The Historian - Elizabeth Kostova (Review)

Summary: Late one night, exploring her father’s library, a young woman finds an ancient book and a cache of yellowing letters addressed ominously to ‘My dear and unfortunate successor’. Her discovery plunges her into a world she never dreamed of – a labyrinth where the secrets of her father’s past and her mother’s mysterious fate connect to an evil hidden in the depths of history.

Rating: 2 / 5

Review: A contemporary gothic adventure novel that was on the NY Times Best Seller List with 900+ pages and a bunch of awards?? This shit has got to be good, right? Apparently not so. I didn't go into this expecting a masterpiece by any means. I wanted something reasonably exciting with vampires and action and suspense and a dark, fun atmosphere. I received very little of the above. I mean - when you look into the book it seems like it has a decent amount of passionate fans from Goodreads reviews to YouTube videos so this could just be a personal issue. For whatever reason The Historian and I did not mesh well.

The book is told primarily in a series of letters between the characters or in flashback sequences as a father, Paul, recounts his adventures as a college student after receiving a mysterious book with a woodcut of a dragon in the center, to his daughter. He soon learns his thesis advisor, Professor Rossi, is also in possession of one of these books, at which point the Professor goes missing. The rest of the book is primarily about his search to locate and save his mentor while traveling around Europe and Eurasia with Professor Rossi's long lost daughter whom he meets primarily by "coincidence". This was the book of coincidences. I'd say 90% of the plot moved forward because they just happened to meet so and so on the street or in a shop or in a restaurant and realized "OH WOW! You're involved in the Dracula mystery too! That's wild - lets all work together!!" The weirdest part is that Kostova seems to realize she is doing this and attempts to rectify it by having the characters comment on how strange of a coincidence it is. I thought for a while that she was setting us up for some amazing twist that would explain it all away. But no.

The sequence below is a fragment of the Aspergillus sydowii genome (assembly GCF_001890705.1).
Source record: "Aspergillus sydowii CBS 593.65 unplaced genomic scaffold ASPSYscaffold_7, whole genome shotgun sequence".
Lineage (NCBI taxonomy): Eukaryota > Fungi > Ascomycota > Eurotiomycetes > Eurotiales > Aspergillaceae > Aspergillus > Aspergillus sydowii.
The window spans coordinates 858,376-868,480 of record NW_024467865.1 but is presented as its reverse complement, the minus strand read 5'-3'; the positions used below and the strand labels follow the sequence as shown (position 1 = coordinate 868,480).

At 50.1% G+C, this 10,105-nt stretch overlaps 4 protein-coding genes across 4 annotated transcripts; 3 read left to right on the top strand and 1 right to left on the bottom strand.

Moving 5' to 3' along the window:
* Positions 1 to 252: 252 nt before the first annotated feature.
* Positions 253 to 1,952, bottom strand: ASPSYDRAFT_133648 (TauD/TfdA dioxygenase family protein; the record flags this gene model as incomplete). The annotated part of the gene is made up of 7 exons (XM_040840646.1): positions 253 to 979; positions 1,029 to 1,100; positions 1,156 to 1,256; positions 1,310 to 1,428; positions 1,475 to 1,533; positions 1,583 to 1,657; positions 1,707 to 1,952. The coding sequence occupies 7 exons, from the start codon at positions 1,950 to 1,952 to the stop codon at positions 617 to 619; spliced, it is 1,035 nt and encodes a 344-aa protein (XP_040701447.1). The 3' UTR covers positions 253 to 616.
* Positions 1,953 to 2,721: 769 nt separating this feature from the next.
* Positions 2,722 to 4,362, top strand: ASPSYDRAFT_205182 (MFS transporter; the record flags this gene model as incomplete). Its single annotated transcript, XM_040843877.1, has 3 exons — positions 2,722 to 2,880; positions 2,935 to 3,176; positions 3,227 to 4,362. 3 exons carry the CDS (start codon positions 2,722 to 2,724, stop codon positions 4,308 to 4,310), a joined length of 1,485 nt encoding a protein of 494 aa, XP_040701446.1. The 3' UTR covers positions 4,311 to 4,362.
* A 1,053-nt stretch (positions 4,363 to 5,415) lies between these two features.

The letter format sounded unnatural and wholly not like a letter, while at the same time limiting the way the narrative was able to be told. I didn't see a benefit and I would have enjoyed the story more without it and maybe a letter included once in a while. The descriptions of the locations were beautiful which is the one positive thing I can say. It certainly makes you want to travel - but it seemed so bizarre how someone could be responsible for such lovely descriptive language while simultaneously creating such a dragging plot and dull characters.

Don't expect much action or vampires - I think altogether we come across 2 or 3, with Dracula included. At no point did they seem to be a genuine threat to the characters and I never found their appearances anything but frustrating because of how brief they were. Dracula in particular, who is introduced at the climax about 600+ pages in, is a huge let down and not given nearly enough time considering how long we spent searching for his lair.

Final Thoughts: Overall a meandering, unorganized, mediocre novel. Like I said - I realize there are people out there who really enjoyed it so I wish I could pinpoint the crowd that might get something from it but I'm really not sure? In general I would not recommend it, especially considering the ridiculous length. I'd love to read something with a similar atmosphere and plot that was more compelling.

Metropolitan Museum of Art


Some photos from my trip to The Met on my birthday this February. I enjoy going at least once a year - I feel it refreshes my mind and helps inspire me to be more productive.

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Neuromancer - William Gibson (Review)

Amazon Summary: The Matrix is a world within the world, a global consensus- hallucination, the representation of every byte of data in cyberspace.